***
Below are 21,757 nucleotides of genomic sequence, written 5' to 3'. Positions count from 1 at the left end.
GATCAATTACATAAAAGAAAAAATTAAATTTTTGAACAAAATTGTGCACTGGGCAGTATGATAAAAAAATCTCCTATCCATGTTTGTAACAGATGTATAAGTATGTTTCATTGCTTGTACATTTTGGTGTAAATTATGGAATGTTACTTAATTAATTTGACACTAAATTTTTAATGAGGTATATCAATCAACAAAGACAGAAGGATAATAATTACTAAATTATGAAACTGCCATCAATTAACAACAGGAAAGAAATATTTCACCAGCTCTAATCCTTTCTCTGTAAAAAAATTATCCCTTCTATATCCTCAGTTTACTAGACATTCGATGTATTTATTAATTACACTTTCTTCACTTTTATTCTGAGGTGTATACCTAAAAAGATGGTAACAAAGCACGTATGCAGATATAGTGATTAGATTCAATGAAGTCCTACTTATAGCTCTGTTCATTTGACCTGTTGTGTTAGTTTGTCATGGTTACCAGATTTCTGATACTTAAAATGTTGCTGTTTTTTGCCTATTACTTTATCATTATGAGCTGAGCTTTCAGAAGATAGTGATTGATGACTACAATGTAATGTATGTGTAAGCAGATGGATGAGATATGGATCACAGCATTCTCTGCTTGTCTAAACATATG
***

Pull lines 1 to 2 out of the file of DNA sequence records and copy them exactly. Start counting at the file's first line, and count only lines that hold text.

Below are 21,757 nucleotides of genomic sequence, written 5' to 3'. Positions count from 1 at the left end.
GATCAATTACATAAAAGAAAAAATTAAATTTTTGAACAAAATTGTGCACTGGGCAGTATGATAAAAAAATCTCCTATCCATGTTTGTAACAGATGTATAAGTATGTTTCATTGCTTGTACATTTTGGTGTAAATTATGGAATGTTACTTAATTAATTTGACACTAAATTTTTAATGAGGTATATCAATCAACAAAGACAGAAGGATAATAATTACTAAATTATGAAACTGCCATCAATTAACAACAGGAAAGAAATATTTCACCAGCTCTAATCCTTTCTCTGTAAAAAAATTATCCCTTCTATATCCTCAGTTTACTAGACATTCGATGTATTTATTAATTACACTTTCTTCACTTTTATTCTGAGGTGTATACCTAAAAAGATGGTAACAAAGCACGTATGCAGATATAGTGATTAGATTCAATGAAGTCCTACTTATAGCTCTGTTCATTTGACCTGTTGTGTTAGTTTGTCATGGTTACCAGATTTCTGATACTTAAAATGTTGCTGTTTTTTGCCTATTACTTTATCATTATGAGCTGAGCTTTCAGAAGATAGTGATTGATGACTACAATGTAATGTATGTGTAAGCAGATGGATGAGATATGGATCACAGCATTCTCTGCTTGTCTAAACATATG